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Our future, our universe, and other weighty topics


Sunday, November 15, 2015

What Neil deGrasse Tyson Doesn't Want You to Know About the Cosmos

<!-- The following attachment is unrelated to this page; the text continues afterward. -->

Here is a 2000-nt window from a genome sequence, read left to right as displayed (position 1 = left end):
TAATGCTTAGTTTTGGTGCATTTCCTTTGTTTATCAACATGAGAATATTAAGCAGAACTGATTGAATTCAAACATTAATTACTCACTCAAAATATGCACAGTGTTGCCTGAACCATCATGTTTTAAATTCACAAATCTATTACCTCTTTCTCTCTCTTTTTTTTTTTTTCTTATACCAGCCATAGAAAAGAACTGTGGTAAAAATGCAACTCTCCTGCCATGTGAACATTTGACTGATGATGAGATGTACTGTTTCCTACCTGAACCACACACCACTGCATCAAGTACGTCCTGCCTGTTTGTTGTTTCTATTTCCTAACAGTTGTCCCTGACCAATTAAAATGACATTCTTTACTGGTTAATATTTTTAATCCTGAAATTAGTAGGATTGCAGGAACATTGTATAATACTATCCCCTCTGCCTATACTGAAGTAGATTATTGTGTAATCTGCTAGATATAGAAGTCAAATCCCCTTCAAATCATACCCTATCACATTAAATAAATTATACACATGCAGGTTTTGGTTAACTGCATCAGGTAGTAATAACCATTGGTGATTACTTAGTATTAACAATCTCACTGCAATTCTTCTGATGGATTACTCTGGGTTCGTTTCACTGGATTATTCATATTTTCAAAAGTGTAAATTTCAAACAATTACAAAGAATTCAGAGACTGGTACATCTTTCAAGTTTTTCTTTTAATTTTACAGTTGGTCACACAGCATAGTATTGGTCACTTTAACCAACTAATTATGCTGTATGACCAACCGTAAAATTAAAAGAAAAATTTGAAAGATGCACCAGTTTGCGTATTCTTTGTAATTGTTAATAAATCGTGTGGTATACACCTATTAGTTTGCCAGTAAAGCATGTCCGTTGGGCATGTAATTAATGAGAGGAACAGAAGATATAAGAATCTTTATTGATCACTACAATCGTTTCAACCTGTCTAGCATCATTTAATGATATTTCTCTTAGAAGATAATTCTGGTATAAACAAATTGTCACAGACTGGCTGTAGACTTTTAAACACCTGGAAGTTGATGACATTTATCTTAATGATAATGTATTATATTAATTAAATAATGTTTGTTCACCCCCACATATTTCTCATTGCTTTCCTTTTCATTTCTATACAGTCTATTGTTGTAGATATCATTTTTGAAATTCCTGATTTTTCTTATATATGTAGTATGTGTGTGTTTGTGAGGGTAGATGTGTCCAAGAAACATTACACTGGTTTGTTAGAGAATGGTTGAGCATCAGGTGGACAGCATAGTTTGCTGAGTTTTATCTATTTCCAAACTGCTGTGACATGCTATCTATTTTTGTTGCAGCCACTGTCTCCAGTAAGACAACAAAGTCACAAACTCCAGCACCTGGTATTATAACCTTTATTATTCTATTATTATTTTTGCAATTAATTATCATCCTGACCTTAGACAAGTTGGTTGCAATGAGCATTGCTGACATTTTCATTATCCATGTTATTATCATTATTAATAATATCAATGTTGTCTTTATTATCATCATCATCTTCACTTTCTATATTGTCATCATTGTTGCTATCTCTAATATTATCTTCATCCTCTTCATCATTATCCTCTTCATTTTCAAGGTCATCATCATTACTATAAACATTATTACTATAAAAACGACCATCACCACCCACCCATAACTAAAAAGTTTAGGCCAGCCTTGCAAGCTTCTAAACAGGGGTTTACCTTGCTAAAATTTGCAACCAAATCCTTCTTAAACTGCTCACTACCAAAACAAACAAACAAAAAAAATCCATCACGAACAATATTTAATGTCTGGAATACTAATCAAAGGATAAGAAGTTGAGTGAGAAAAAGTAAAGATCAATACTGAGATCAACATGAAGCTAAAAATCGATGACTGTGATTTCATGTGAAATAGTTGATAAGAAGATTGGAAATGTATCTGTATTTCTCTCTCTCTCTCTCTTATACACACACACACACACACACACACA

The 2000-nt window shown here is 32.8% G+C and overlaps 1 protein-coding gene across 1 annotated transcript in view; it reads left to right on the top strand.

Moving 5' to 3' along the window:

In order to understand the sophistry of Neil deGrasse Tyson's recent comments on the universe, we must look at the fascinating issue of cosmic fine-tuning. Let's start at the beginning of time. Astronomers say that the universe suddenly began in the unexplained event known as the Big Bang, in which the universe suddenly began to expand from an infinitely dense point. Decades ago, cosmologists figured out that the initial expansion rate of the universe must have been fine-tuned to at least fifty decimal places, with what is known as the critical density exactly matching the actual density to fifty decimal places. You can do a Google search for “flatness problem” to find many sources stating this. There's a theory (or a family of theories) called the cosmic inflation theory designed to explain away this astonishing correspondence. But that theory requires a great deal of fine-tuning itself, in many places (as discussed here). So it's not clear that you end up with less fine-tuning if you believe in such a theory. Regardless if whether such a cosmic inflation theory is true, we can say that the universe's beginning was astonishingly fine-tuned, and that an incredibly tiny change in the Big Bang would have meant that we would not have ended up with a life-compatible universe such as we live in. (Universes that expand too fast don't form galaxies, and universes that expand too slow have their matter all collapse into black holes, or one big black hole.)